In this globalized world, nations, companies and individuals who get ahead in the global competition understandably take in more wealth. Profits Samsung and Hyundai earned are not the result of exploiting the domestic poor. They embody the rewards those leading companies received from international consumers for their price competitiveness and quality products.

Levying heavy taxes on successful companies and the rich as if to punish them “undermines investment,” which goes against the move to create “a business and investment-friendly environment.” This is because it would only force local companies out of the domestic market, not to mention fail to attract foreign capital. It would also aggravate the economic situation of the poor by deterring their determination to be financially independent as well as cut the number of jobs and discourage the will to work. In a nutshell, resolving the wealth disparity in a way that attacks the rich will only cause downward wealth equalization.

The government and the ruling party should admit that politicking and policies that emphasize wealth distribution instead of encouraging growth would widen, not narrow, the gap between the haves and the have-nots. This truth has been well illustrated throughout world history. It was also practically proved over the past three years under the current government. The Roh administration has made excuses for failing to boost the economy at the right time, saying, “We do not use artificial prop-up measures.” Yet, the reality is that the middle-income class is becoming a low-income class and low-income earners are becoming the poor.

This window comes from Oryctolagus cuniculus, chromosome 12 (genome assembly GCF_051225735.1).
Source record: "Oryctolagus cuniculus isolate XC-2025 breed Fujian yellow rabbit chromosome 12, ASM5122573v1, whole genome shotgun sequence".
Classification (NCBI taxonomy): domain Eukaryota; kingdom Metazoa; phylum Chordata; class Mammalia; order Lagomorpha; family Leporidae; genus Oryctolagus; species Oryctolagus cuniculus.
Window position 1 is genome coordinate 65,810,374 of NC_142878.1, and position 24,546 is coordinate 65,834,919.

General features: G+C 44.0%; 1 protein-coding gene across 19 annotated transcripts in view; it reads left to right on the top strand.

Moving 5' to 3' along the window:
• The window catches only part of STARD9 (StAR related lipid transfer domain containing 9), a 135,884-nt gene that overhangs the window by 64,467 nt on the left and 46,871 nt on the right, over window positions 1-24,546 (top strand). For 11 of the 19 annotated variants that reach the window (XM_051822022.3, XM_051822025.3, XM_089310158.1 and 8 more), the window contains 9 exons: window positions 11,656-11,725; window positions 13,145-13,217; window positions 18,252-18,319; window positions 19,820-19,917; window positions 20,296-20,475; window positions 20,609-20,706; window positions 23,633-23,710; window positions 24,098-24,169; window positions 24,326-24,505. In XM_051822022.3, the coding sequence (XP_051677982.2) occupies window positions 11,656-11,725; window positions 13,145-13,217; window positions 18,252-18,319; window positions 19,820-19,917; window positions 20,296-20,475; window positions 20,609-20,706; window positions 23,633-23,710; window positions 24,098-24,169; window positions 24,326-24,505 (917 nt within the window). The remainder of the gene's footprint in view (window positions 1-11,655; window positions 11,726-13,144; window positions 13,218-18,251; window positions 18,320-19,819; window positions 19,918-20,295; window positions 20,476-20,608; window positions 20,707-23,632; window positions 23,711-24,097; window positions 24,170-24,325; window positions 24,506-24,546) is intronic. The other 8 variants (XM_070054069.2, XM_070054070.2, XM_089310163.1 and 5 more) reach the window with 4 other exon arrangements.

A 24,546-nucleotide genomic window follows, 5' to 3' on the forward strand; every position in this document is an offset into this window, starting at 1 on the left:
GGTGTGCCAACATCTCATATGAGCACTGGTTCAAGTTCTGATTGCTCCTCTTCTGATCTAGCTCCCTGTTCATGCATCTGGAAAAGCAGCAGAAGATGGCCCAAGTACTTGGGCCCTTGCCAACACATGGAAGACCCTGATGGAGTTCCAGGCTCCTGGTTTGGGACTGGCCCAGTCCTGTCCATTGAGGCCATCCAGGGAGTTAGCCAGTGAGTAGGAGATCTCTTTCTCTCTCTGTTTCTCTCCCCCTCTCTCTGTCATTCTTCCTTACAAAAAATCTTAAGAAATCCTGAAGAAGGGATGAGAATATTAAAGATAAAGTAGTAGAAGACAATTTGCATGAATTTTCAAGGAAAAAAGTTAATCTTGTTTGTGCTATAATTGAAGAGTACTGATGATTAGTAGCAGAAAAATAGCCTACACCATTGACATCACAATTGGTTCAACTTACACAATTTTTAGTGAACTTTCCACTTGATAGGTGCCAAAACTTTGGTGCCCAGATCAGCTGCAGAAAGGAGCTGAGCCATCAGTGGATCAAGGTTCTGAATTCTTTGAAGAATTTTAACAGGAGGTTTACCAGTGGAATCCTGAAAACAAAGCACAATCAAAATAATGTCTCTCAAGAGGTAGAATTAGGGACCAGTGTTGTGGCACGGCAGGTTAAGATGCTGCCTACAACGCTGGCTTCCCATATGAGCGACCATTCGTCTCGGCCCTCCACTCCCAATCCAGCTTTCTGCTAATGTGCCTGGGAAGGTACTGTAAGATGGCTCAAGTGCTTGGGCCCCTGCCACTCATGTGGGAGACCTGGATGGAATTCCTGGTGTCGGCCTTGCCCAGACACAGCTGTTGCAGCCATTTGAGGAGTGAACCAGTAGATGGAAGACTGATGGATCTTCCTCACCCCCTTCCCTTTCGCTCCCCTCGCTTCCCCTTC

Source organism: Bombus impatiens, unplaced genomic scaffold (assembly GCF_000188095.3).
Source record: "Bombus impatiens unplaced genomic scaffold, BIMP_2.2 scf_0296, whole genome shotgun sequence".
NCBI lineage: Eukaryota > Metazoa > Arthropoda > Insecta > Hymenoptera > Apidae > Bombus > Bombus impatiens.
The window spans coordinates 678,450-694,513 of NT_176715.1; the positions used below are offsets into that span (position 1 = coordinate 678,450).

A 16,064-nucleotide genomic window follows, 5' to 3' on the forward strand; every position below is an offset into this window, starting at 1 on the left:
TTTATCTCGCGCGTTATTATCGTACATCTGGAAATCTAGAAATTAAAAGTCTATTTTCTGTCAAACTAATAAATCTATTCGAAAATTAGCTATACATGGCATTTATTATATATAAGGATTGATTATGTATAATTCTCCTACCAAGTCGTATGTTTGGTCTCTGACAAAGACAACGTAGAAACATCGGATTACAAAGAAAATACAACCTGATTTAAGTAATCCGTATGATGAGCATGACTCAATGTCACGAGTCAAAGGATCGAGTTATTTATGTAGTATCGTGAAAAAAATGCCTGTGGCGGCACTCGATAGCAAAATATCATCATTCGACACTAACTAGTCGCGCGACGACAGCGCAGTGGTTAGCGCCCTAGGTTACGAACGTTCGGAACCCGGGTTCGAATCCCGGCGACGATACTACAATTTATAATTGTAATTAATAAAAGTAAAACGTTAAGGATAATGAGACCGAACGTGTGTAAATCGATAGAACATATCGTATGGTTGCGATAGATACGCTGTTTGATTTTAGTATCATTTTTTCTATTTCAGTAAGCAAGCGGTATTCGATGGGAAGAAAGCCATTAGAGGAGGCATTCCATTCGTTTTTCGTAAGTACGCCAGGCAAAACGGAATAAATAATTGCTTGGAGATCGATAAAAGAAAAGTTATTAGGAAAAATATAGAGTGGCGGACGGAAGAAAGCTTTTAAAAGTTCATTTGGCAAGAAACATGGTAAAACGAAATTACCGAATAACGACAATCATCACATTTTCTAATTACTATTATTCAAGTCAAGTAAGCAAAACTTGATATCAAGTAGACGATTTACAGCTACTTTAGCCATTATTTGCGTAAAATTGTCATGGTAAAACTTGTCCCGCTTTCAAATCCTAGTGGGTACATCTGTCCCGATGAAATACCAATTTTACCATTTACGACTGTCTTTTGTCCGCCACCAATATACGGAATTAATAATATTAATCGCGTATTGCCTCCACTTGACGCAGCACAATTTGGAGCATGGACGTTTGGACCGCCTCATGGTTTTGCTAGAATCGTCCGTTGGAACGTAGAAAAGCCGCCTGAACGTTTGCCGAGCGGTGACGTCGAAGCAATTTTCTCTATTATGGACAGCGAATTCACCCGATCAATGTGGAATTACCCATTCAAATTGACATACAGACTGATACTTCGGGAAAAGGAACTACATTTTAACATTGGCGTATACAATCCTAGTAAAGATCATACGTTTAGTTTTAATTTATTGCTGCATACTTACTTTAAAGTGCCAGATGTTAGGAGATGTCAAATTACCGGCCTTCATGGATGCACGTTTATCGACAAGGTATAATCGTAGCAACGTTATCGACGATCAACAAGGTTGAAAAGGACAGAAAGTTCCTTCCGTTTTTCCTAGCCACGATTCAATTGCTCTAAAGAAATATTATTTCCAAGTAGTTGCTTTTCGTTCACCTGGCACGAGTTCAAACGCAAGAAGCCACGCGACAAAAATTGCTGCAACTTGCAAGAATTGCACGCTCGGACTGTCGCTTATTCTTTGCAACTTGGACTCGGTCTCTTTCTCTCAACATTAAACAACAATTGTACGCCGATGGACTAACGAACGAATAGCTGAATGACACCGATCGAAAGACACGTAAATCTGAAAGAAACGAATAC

To be sure, there is a need for a policy that gives a second chance to companies and individuals who lose. However, a reckless policy to increase taxes would do more harm than good to the overall economy because it would weaken investment and consumption of tax-burdened companies and individuals. Herein lies the reason why many countries around the world pursue “small yet efficient governments” to maximize the spending effects with small taxes.

The government should now work harder to create a new job-creating structure that would replace the traditional government-led economic development system. It should not allow the economy next year to continue to be ensnared in low growth by upholding its wealth distribution principle at a time like this when the national economy is growing. It should invest its energy in eradicating unreasonable institutions and regulations that hinder investment and growth.

Deputy Prime Minister Han’s argument for more education and job trainings for workers would help resolve the wealth disparity. However, fundamental reform of the current supply-based training system that only increases unemployment is urgent. More than anything else, the government should reduce the wage gap between the regular and non-regular workers and make the labor market more flexible to enhance the productivity of the economy as a whole.